michael schumacher

The documentary film Schumacher (2021) opens with our hero underwater. Michael Schumacher, seven ­time Formula 1 champ, floats dreamlike in the tides of a cobalt paradise. The parallels between then and now are unmistak­able—it’s been eight years since a skiing accident put Schumi in a coma, floating in purgatory.

It’s misty ­eyed stuff, one part of a film wrangling the legacy of F1’s greatest champ, with footage of Schumi belting out Sinatra karaoke and human­izing recollections from his family. But the docu­mentary shies away from the best bit: Schumacher was a weapons-grade asshole.

This story originally appeared in Volume 9 of Road & Track.


Not off the track, mind you—and Schumacher nails that part, reminding us that the man was the best sort of being, an incandescent bulb who drew us in close. But while fixated on the Atlas-like struggle that defined Schumacher’s career, the documentary fails to understand his villainy.

Schumacher acknowledges a man of grit, hustle, and tenacity who was tasked with delivering Ferrari its first drivers’ championship since the Seventies. We see only glimmers of his darkness. In one earlier “incident,” Schumi torpedoes Damon Hill’s Williams to prevent a pass at the ’94 Australian Grand Prix. A despicable move that won Schumacher his first title.

Rather than condemnation, talking heads ratio­nalize the moment. “Put me in the car . . . and my rival comes up the inside. What would I do?” Hill wonders, almost apologetic. “I don’t know.”

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Here’s the answer: Hill wouldn’t have done that. Because he didn’t. He was never infected by the mania that possessed Schumi—that drove the German to those seven titles, that saw him spear his opponents into crashes that could’ve killed them (and him).

Unwilling to deal with its hero’s darker half, the documentary instead parrots tired clichés about his hardscrabble upbringing. It’s a theory hawked on pseudointellectual podcasts: The most successful athletes had no choice but to win because poverty was their only alternative. Call it virtuous tenacity.

This is alluring in that it allows normies to rationalize limits. “I could’ve gone pro, but I went to school instead,” we assure ourselves. But how does that explain Ayrton Senna, who grew up on waterskis behind his family’s yacht? Or current champion Max Verstappen’s silver spoon?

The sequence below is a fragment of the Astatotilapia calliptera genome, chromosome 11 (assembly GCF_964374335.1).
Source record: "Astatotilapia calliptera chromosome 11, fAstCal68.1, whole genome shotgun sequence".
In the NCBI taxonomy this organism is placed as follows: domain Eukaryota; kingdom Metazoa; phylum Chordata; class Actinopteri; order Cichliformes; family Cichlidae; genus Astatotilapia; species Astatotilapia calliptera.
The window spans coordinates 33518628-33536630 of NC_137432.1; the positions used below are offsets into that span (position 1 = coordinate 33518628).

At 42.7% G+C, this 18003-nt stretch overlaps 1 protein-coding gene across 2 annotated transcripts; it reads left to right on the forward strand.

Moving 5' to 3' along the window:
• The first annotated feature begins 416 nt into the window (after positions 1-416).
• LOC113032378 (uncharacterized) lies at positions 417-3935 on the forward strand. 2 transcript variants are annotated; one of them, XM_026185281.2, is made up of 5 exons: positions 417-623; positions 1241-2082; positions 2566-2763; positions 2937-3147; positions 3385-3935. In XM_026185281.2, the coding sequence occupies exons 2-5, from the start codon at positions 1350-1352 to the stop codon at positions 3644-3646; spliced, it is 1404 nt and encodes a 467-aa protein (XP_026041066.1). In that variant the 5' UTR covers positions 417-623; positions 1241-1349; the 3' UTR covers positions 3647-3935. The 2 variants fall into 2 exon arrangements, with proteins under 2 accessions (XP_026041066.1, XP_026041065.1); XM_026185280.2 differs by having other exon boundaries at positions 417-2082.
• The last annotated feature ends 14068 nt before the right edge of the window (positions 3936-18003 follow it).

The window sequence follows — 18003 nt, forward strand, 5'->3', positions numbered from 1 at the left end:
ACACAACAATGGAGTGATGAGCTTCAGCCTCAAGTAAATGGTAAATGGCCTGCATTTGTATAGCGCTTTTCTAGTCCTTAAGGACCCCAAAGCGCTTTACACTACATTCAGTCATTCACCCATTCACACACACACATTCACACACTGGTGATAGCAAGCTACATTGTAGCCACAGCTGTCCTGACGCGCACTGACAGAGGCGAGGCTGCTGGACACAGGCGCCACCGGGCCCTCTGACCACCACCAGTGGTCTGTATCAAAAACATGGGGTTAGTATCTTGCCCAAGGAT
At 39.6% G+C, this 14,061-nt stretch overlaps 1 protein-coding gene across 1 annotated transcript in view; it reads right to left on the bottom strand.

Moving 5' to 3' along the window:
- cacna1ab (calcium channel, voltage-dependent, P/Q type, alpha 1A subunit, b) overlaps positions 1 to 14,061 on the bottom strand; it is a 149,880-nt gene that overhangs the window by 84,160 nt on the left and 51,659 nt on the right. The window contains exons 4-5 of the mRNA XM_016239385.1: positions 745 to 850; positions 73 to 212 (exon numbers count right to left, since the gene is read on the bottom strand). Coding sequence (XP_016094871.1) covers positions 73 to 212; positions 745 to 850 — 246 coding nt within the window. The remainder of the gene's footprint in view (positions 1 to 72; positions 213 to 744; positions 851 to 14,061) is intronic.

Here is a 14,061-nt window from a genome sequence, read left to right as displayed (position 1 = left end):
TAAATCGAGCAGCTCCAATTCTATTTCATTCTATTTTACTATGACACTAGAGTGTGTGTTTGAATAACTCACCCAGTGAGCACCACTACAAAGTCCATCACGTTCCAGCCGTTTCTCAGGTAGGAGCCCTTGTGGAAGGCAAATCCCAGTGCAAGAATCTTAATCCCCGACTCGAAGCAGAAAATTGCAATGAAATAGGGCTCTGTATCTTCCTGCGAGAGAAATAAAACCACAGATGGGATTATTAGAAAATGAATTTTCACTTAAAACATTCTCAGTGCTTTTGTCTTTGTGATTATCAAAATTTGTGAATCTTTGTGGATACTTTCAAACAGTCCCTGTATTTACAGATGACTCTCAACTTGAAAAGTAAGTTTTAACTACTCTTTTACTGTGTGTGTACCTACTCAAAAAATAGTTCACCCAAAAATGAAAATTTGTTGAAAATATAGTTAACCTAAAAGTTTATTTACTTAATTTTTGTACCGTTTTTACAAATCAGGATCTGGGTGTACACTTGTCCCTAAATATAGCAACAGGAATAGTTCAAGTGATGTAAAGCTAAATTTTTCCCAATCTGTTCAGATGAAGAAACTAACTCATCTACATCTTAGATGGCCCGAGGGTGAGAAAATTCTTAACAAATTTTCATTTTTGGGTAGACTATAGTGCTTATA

And how does that explain Schumacher? Because even when he was flush with cash, Schumacher was ruthless. Recall Schumi’s un-retirement tour with Mercedes, when he ran midpack—and nearly steered Rubens Barrichello into the pit wall at 180 mph anyway. For his near-death experience, Barrichello received one of the most feckless nonapologies in history.

“I didn’t want to endanger him,” Schumacher said. “If he had this feeling, I am sorry, this was not my intention.”

For more proof of Schumacher’s innate ruthlessness, listen to voices outside the documentary.

“It was the worst thing I have seen in Formula 1,” Keke Rosberg said after Schumi parked on track to try to prevent rival Fernando Alonso from qualifying at Monaco. “I thought he had grown up. He is a cheap cheat. He should leave F1 to honest people.”

We don’t see that Schumacher in the documentary, not fully. Nor, then, do we fully understand the man. So what was it that made Schumi so ruthless? What made Michael Jordan the greatest shit-talker in NBA history? What makes Cristiano Ronaldo crumble in a screaming heap to earn a penalty kick?

The truth is, there’s no shared narrative among the greatest of greats. There’s only some innate and alien quality, some aberration of the DNA, that drives them past sanity in pursuit of victory.

Sure, poverty is a crucible that molds tough, resourceful, tenacious competitors. Schumacher understands that. What it doesn’t understand is that morality does not exist inside the vacuum of sports. Not for our greatest champions—the Jordans, Schumis, Sennas, and Ronaldos. For them, the ultimate sin is not killing an opponent, it’s losing. On the racetrack, the laws of God and man are sacrificed on the altar of victory.

Our heroes are mountains of complexity, built on a bedrock of contradiction. They are both glorious and villainous in the extreme. They are not like us, which is exactly why we can’t look away.